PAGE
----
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The 2016 Kumamoto–Oita earthquake sequence: aftershock seismicity gap and dynamic triggering in volcanic areas
© The Author(s) 2016
Received: 22 July 2016
Accepted: 29 October 2016
Published: 15 November 2016
Tectonic faults often lie near volcanoes (Azzaro 1999; Nishigami 1997), and therefore, large inland earthquakes sometimes strike volcanic regions (Ando and Okuyama 2010; Moran et al. 2002). The elucidation of the influence of volcanic areas, in addition to the fault geometries and other properties, on earthquake generation is essential for better understanding of the seismo-volcano tectonics as well as for improvement in the accuracy of natural hazard evaluation.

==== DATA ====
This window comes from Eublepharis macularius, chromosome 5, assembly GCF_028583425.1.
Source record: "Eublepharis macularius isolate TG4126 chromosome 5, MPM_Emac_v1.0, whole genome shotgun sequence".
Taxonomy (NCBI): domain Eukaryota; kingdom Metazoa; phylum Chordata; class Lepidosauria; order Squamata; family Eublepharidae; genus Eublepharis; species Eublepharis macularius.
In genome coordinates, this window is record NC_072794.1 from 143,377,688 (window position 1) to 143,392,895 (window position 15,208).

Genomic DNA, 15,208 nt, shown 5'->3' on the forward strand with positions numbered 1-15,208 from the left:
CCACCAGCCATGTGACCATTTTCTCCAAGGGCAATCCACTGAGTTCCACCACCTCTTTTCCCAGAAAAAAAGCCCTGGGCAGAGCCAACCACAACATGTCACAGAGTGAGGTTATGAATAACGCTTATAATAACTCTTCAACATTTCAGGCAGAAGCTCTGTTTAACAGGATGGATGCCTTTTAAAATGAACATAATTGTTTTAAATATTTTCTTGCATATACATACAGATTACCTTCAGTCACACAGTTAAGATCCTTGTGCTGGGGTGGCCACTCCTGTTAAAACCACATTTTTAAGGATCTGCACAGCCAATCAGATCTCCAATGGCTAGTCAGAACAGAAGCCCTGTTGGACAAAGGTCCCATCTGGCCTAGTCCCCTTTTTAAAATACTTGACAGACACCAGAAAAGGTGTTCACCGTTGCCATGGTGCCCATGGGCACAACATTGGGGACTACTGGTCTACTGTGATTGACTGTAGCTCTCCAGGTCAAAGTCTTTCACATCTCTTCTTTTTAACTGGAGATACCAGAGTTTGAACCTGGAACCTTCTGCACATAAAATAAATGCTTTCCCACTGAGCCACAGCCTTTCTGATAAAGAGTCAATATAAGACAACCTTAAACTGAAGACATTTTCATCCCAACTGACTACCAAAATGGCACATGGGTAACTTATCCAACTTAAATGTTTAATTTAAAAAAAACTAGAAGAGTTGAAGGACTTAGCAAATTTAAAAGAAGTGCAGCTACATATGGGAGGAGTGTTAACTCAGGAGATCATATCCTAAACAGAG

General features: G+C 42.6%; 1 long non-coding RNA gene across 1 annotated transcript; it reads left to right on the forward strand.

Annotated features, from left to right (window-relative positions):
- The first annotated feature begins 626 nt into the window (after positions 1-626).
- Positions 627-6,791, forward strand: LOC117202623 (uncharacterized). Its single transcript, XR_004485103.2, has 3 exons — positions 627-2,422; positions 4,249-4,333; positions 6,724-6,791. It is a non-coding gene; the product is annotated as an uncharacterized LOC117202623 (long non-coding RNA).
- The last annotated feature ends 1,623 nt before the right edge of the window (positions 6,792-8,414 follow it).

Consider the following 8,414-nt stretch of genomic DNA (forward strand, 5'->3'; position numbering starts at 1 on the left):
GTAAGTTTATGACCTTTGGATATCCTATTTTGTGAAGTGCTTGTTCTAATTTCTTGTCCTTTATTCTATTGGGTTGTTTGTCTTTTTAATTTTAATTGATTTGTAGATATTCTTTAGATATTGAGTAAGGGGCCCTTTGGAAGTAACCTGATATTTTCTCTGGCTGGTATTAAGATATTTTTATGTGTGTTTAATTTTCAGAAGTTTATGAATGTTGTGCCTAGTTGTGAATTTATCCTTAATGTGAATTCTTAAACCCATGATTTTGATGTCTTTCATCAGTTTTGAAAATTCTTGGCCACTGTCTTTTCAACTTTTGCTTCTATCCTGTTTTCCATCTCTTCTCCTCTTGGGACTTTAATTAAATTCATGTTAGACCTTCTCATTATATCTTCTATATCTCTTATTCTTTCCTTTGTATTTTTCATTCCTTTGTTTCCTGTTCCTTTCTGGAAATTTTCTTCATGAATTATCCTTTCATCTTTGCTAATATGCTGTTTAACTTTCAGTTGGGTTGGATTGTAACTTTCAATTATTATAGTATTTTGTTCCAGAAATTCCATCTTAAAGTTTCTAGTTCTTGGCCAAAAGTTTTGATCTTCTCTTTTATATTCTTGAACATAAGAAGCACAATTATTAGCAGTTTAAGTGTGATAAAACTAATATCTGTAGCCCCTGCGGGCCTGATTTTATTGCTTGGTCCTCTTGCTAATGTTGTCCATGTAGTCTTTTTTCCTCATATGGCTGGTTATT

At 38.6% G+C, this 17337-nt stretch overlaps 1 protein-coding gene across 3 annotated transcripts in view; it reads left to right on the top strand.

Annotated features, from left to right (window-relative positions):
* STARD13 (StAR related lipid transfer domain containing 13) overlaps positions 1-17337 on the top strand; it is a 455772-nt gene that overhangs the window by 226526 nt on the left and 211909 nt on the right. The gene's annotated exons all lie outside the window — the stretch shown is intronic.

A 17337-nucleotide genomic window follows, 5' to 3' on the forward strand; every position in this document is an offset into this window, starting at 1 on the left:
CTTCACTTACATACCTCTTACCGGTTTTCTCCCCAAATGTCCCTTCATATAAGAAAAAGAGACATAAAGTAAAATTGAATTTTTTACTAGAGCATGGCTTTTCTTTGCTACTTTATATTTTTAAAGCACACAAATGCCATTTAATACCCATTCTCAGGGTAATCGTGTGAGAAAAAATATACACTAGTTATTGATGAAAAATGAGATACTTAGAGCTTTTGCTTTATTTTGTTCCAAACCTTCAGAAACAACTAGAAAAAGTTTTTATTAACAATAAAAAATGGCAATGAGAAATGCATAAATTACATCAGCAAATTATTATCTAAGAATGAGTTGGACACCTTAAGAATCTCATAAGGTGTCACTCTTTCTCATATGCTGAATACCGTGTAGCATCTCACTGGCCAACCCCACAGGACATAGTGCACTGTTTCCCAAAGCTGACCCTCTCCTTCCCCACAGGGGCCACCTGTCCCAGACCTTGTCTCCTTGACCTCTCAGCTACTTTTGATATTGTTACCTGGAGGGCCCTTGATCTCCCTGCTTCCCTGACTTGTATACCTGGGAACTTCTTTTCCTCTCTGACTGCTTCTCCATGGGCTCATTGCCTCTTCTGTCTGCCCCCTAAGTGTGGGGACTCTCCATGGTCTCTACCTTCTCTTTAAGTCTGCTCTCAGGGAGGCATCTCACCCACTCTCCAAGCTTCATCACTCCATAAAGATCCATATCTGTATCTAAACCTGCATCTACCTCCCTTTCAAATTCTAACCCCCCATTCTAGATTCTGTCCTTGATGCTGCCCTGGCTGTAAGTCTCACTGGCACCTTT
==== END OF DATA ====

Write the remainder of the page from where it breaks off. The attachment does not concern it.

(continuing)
This earthquake sequence broke out in the Kumamoto Prefecture at 21:26 on April 14, 2016 [hereafter all times are written using the Japan Standard Time (UTC + 9)] by an M w 6.2 event (hereafter “event α”), which gave rise to devastating ground motion, followed by an M w 6.0 event (“event β”) at 0:03 on April 15, 2016, located at a distance of only 10 km south from the event α (Fig. 1). An even larger and, so far, the largest event (M w 7.0; “event γ”) struck at 1:25 on the 16th near the event α and caused further damage through the strong ground-shaking in the surrounding area. The hypocenters of all three events were located along the Futagawa and Hinagu fault systems. Following the event γ, the seismicities in two volcanic areas, the northern Aso and Yufuin–Beppu areas, became active. In addition, seismicity gaps are also observed between the Futagawa fault system and the northern Aso area (we refer to this gap as the Aso gap), and between the northern Aso and the Yufuin–Beppu areas.